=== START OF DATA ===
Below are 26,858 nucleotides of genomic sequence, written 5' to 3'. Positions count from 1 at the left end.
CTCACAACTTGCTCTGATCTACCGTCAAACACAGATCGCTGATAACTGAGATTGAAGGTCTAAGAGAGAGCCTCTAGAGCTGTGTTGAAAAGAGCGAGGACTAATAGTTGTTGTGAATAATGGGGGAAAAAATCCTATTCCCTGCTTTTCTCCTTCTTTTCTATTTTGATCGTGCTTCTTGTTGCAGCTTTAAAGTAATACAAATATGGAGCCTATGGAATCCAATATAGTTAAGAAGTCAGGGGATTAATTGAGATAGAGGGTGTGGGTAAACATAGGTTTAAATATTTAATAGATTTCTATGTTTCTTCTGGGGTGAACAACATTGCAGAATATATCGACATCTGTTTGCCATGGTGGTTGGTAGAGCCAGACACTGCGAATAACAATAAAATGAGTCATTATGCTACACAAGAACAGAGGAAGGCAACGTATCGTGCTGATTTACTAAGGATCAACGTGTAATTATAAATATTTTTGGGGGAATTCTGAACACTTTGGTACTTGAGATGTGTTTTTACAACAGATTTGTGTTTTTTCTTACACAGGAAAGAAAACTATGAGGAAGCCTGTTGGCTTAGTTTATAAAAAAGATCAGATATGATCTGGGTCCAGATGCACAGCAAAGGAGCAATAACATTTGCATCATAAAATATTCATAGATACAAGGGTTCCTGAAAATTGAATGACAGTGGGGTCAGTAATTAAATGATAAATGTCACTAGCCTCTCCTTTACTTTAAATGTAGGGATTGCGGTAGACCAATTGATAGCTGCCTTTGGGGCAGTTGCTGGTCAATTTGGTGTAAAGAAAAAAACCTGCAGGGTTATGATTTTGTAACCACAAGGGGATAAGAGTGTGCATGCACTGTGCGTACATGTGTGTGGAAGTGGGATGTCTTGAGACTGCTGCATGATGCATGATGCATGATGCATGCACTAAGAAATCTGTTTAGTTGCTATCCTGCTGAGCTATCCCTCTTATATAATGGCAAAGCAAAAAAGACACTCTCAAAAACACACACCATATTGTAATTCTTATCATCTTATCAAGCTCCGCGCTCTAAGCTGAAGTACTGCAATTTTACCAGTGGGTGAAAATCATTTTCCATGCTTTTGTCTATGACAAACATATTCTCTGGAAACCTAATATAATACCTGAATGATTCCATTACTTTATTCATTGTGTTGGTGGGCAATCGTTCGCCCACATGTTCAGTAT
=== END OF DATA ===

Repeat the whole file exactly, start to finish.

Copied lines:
Below are 26,858 nucleotides of genomic sequence, written 5' to 3'. Positions count from 1 at the left end.
CTCACAACTTGCTCTGATCTACCGTCAAACACAGATCGCTGATAACTGAGATTGAAGGTCTAAGAGAGAGCCTCTAGAGCTGTGTTGAAAAGAGCGAGGACTAATAGTTGTTGTGAATAATGGGGGAAAAAATCCTATTCCCTGCTTTTCTCCTTCTTTTCTATTTTGATCGTGCTTCTTGTTGCAGCTTTAAAGTAATACAAATATGGAGCCTATGGAATCCAATATAGTTAAGAAGTCAGGGGATTAATTGAGATAGAGGGTGTGGGTAAACATAGGTTTAAATATTTAATAGATTTCTATGTTTCTTCTGGGGTGAACAACATTGCAGAATATATCGACATCTGTTTGCCATGGTGGTTGGTAGAGCCAGACACTGCGAATAACAATAAAATGAGTCATTATGCTACACAAGAACAGAGGAAGGCAACGTATCGTGCTGATTTACTAAGGATCAACGTGTAATTATAAATATTTTTGGGGGAATTCTGAACACTTTGGTACTTGAGATGTGTTTTTACAACAGATTTGTGTTTTTTCTTACACAGGAAAGAAAACTATGAGGAAGCCTGTTGGCTTAGTTTATAAAAAAGATCAGATATGATCTGGGTCCAGATGCACAGCAAAGGAGCAATAACATTTGCATCATAAAATATTCATAGATACAAGGGTTCCTGAAAATTGAATGACAGTGGGGTCAGTAATTAAATGATAAATGTCACTAGCCTCTCCTTTACTTTAAATGTAGGGATTGCGGTAGACCAATTGATAGCTGCCTTTGGGGCAGTTGCTGGTCAATTTGGTGTAAAGAAAAAAACCTGCAGGGTTATGATTTTGTAACCACAAGGGGATAAGAGTGTGCATGCACTGTGCGTACATGTGTGTGGAAGTGGGATGTCTTGAGACTGCTGCATGATGCATGATGCATGATGCATGCACTAAGAAATCTGTTTAGTTGCTATCCTGCTGAGCTATCCCTCTTATATAATGGCAAAGCAAAAAAGACACTCTCAAAAACACACACCATATTGTAATTCTTATCATCTTATCAAGCTCCGCGCTCTAAGCTGAAGTACTGCAATTTTACCAGTGGGTGAAAATCATTTTCCATGCTTTTGTCTATGACAAACATATTCTCTGGAAACCTAATATAATACCTGAATGATTCCATTACTTTATTCATTGTGTTGGTGGGCAATCGTTCGCCCACATGTTCAGTAT